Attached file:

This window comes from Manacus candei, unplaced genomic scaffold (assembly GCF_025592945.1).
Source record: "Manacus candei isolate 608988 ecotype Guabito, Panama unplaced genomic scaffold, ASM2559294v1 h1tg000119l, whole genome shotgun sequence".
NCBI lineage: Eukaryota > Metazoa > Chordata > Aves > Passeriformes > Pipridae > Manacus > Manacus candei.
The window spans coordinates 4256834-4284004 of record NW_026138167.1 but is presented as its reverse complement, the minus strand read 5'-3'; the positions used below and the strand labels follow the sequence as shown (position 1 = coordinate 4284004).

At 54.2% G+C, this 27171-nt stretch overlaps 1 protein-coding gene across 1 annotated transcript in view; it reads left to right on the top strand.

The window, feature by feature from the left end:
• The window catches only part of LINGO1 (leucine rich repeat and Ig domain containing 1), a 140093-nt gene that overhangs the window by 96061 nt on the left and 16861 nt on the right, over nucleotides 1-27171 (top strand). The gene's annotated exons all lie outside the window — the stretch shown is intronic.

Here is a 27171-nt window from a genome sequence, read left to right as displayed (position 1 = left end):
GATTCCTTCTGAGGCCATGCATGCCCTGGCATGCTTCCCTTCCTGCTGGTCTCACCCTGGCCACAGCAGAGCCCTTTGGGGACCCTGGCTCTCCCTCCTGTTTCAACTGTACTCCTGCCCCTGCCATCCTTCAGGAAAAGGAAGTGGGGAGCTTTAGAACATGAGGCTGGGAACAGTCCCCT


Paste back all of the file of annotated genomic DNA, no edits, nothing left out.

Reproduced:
This window comes from Manacus candei, unplaced genomic scaffold (assembly GCF_025592945.1).
Source record: "Manacus candei isolate 608988 ecotype Guabito, Panama unplaced genomic scaffold, ASM2559294v1 h1tg000119l, whole genome shotgun sequence".
NCBI lineage: Eukaryota > Metazoa > Chordata > Aves > Passeriformes > Pipridae > Manacus > Manacus candei.
The window spans coordinates 4256834-4284004 of record NW_026138167.1 but is presented as its reverse complement, the minus strand read 5'-3'; the positions used below and the strand labels follow the sequence as shown (position 1 = coordinate 4284004).

At 54.2% G+C, this 27171-nt stretch overlaps 1 protein-coding gene across 1 annotated transcript in view; it reads left to right on the top strand.

The window, feature by feature from the left end:
• The window catches only part of LINGO1 (leucine rich repeat and Ig domain containing 1), a 140093-nt gene that overhangs the window by 96061 nt on the left and 16861 nt on the right, over nucleotides 1-27171 (top strand). The gene's annotated exons all lie outside the window — the stretch shown is intronic.

Here is a 27171-nt window from a genome sequence, read left to right as displayed (position 1 = left end):
GATTCCTTCTGAGGCCATGCATGCCCTGGCATGCTTCCCTTCCTGCTGGTCTCACCCTGGCCACAGCAGAGCCCTTTGGGGACCCTGGCTCTCCCTCCTGTTTCAACTGTACTCCTGCCCCTGCCATCCTTCAGGAAAAGGAAGTGGGGAGCTTTAGAACATGAGGCTGGGAACAGTCCCCT